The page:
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12

There are two uses of the term respiration: physiological respiration and cellular respiration Physiological respiration involves the intake of outside oxygen and its distribution to the tissues of the body. Breathing is a part of physiological respiration and functions to bring oxygen into the lungs and expel carbon dioxide. Cellular respiration is a ...


10

Breathing is a part of respiration but respiration is not a part of breathing. Breathing is a process through which oxygen is taken into the body for use in respiration. This involves physical movement to take oxygen (into the lungs) and also chemical action (haemoglobin-carries oxygen from lungs to blood and carbon dioxide from blood to lungs). But ...


8

When we speak, our vocal cords vibrate to the air. Helium makes them vibrate a lot faster (that's what makes the funny sound of your voice after inhaling helium), because its atoms are a lot lighter than nitrogen and oxygen atoms. Obviously, lighter atoms, can travel faster. This faster vibrations are unusual to the cords and they can cause sore throat or ...


8

The veterinarian in our group offers this: For humans, who choke much more frequently than other mammals, it is likely to be a cognitive problem. We talk and eat at the same time and so give ample opportunity to allow food passed the epiglottis and choking. Animals do choke - dogs can, cats can. Not all animals can vomit and this is particularly a problem ...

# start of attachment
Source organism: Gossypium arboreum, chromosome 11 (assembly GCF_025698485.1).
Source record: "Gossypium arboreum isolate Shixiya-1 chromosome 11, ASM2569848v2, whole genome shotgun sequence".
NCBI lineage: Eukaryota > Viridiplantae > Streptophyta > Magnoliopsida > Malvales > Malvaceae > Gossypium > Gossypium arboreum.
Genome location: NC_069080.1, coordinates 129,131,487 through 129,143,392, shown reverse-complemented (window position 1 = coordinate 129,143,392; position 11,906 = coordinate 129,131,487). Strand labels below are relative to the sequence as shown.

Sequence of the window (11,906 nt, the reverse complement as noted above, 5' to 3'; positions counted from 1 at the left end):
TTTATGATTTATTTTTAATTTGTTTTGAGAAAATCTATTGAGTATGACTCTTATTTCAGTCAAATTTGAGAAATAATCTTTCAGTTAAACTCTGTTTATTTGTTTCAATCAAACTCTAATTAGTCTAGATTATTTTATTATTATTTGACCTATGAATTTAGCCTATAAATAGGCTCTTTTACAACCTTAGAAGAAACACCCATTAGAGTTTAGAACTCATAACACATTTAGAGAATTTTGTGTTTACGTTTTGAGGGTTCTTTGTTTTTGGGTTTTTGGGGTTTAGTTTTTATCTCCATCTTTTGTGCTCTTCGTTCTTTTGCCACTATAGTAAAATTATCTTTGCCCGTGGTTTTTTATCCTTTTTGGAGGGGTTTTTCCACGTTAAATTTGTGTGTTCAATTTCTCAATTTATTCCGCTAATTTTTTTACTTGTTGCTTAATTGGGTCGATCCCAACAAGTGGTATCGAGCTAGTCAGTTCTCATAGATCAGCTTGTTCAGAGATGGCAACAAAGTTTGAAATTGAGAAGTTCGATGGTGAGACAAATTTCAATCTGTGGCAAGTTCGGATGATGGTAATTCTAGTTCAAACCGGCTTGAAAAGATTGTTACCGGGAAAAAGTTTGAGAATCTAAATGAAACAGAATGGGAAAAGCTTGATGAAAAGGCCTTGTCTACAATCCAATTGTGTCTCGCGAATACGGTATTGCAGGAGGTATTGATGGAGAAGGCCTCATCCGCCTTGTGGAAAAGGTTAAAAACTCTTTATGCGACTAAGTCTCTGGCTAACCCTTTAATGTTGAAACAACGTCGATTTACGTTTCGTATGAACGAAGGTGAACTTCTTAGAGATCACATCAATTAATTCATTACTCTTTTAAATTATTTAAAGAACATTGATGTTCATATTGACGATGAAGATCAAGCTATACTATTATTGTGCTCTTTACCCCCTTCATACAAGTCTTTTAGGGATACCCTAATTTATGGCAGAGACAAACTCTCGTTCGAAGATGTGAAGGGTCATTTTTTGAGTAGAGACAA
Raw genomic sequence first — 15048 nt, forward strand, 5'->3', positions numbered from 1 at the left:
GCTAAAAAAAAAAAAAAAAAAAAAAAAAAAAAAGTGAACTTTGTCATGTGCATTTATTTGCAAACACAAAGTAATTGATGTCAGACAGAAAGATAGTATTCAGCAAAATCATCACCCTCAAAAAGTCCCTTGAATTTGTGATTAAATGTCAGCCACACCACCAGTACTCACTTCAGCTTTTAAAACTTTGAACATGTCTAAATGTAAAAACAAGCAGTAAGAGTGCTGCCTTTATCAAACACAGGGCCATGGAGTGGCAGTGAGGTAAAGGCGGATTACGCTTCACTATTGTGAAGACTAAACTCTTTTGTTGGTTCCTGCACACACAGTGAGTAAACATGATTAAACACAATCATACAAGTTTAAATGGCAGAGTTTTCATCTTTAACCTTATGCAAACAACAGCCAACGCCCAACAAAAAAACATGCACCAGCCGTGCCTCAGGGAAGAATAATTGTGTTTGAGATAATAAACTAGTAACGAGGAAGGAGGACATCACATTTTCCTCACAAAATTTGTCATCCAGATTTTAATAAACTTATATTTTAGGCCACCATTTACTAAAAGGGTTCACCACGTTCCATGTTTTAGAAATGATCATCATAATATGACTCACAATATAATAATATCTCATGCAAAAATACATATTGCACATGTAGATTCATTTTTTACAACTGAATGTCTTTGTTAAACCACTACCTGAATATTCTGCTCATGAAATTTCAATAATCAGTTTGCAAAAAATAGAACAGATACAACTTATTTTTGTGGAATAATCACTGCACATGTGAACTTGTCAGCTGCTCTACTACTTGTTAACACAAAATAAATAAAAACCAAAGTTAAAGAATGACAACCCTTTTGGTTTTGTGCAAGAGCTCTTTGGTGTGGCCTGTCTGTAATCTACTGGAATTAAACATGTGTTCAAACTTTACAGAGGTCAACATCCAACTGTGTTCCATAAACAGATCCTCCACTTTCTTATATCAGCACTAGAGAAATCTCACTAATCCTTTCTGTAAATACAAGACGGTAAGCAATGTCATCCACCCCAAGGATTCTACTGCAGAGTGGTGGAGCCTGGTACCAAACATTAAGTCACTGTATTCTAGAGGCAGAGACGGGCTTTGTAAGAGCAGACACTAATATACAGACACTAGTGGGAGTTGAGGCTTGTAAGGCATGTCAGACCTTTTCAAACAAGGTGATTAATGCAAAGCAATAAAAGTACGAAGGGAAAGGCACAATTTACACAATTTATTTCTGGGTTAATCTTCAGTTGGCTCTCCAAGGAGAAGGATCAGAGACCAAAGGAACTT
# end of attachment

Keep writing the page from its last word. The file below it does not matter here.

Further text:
7

The exact causes of the discomfort relief after the breath-hold breakpoint is unknown yet. It has been stated that breath "pacemaker" continue to work independently of voluntary breath holding. Thus, while breath holding, the breath center is trying to activate the diaphragm and the afferent feedback from the diaphragm normally causes the feeling of ...


6

From the Smithsonian website: Humans are the only mammal that cannot breathe and swallow at the same time, and we are the only species that can choke on its own food. The reason? The lowering of the voice box in our throats (during infancy) enables us to create the enormous range of sounds used in producing language; but this lowering of the voice box comes ...


6

We may be able to voluntarily control our respiratory rate, but only for a short while. The buildup or depletion of CO2 will force us, against our will, to either speed up our respiration or slow it down. So, you can't effectively "fake" your respiratory rate for long, nor, to an astute observer, convincingly. Normal breathing patterns are "normal" for a ...


6

From Boron and Boulpaep textbook of Medical Physiology, second edition, p.289: Because of falling ATP levels in the brain, consciousness is lost within 10 seconds of a blockade in cerebral blood flow. Irreversible nerve cell injury can occur after only 5 minutes of interrupted blood flow. If conscious is lost within 10 seconds of blockade in cerebral ...


5

Via deep scientific analysis (i.e. trying it myself 5 seconds ago), I have determined that you can in fact speak while breathing in, it just sounds funny. Think of the vocal chords as being like the body of a flute. As air passes by them, they vibrate and make sounds. Through careful modulation of their shape, specific sounds can be reproducibly made (this ...


5

To learn obstructive/restrictive lung diseases, I find it easiest to think in extremes at first, with vivid descriptions of why. So in obstructive lung diseases, like COPD/emphysema: Total volume increases because so many of the walls of the alveoli have been destroyed, they are like giant floppy bags instead of nice firm bubbles. There's more empty ...